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Rayleigh multipath channel model

Posted By Krishna Sankar On July 14, 2008 @ 5:42 am In Channel | 196 Comments

The article gives a quick overview of a simple statistical multipath channel model called Rayleigh fading channel model.

## Multipath environment

In a multipath environment, it is reasonably intuitive to visualize that an impulse transmitted from transmitter will reach the receiver as a train of impulses. Figure: Impulse response of a multipath channel

Let the transmit bandpass signal be,
, where

is the baseband signal,
is the carrier frequency and
is the time.

As shown above, the transmit signal reaches the receiver through multiple paths where the path has an attenuation and delay . The received signal is,

.

Plugging in the equation for transmit baseband signal from the above equation,

.

The baseband equivalent of the received signal is,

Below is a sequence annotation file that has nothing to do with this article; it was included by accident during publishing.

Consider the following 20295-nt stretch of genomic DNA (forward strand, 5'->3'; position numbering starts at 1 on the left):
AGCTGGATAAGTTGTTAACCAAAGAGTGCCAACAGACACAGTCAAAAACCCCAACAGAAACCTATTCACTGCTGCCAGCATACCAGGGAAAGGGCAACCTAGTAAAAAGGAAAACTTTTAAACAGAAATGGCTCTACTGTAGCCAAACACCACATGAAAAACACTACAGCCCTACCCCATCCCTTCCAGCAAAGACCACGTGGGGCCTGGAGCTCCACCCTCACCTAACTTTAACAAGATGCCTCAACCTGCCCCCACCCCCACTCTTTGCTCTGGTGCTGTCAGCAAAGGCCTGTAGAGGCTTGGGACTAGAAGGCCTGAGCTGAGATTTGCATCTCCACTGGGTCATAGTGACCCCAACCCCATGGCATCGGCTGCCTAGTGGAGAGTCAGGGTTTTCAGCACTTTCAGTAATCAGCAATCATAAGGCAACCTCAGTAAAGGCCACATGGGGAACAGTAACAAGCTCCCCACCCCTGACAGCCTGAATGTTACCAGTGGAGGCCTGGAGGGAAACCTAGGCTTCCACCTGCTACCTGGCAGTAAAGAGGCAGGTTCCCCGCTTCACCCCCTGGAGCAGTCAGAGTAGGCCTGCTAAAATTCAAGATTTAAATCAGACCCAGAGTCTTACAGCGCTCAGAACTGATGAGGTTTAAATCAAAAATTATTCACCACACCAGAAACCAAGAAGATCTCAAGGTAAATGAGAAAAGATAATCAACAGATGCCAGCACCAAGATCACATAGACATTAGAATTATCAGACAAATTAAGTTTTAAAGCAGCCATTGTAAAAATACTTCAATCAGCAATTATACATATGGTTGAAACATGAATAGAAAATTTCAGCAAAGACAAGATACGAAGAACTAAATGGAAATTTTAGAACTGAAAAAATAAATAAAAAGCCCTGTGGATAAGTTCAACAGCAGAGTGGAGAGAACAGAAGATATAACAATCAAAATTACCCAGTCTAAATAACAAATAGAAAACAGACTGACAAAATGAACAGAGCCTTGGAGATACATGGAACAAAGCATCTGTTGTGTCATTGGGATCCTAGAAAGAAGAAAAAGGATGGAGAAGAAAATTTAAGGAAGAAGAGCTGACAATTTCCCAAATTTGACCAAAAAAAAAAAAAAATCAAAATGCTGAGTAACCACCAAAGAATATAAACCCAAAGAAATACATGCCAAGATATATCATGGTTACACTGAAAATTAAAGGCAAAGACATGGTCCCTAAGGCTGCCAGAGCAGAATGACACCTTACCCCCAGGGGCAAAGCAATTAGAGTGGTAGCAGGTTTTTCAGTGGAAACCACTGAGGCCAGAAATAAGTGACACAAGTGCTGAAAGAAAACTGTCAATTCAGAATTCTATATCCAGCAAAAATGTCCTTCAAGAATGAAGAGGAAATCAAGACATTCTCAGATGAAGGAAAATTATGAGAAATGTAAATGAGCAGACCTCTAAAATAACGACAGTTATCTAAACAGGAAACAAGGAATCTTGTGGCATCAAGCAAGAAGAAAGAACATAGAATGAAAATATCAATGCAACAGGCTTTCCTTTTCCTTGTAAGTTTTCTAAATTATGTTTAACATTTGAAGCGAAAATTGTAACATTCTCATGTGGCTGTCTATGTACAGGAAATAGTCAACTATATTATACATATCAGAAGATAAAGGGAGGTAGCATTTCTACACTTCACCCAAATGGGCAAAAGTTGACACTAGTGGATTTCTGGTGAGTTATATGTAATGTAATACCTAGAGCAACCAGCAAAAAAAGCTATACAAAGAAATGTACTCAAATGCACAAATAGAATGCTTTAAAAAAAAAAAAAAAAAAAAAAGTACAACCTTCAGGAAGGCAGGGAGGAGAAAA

,

where is the phase of the path.

The impulse response is,

.

The phase of each path can change by radian when the delay changes by . If is large, relative small motions in the medium can cause change of radians. Since the distance between the devices are much larger than the wavelength of the carrier frequency, it is reasonable to assume that the phase is uniformly distributed between 0 and radians and the phases of each path are independent (Sec 2.4.2 [WIRELESS-COMMUNICATION: TSE, VISWANATH] ).

When there are large number of paths, applying Central Limit Theorem , each path can be modelled as circularly symmetric complex Gaussian random variable with time as the variable. This model is called Rayleigh fading channel model.

A circularly symmetric complex Gaussian random variable is of the form,

,

where real and imaginary parts are zero mean independent and identically distributed (iid) Gaussian random variables. For a circularly symmetric complex random variable ,

.

The statistics of a circularly symmetric complex Gaussian random variable is completely specified by the variance,

.

The magnitude which has a probability density,

is called a Rayleigh random variable.

This model, called Rayleigh fading channel model, is reasonable for an environment where there are large number of reflectors.

## Reference

[WIRELESS-COMMUNICATION: TSE, VISWANATH] Fundamentals of Wireless Communication, David Tse, Pramod Viswanath Note:
In a future post, we will try and derive the probability density function of sum of squares of independent Gaussian random variables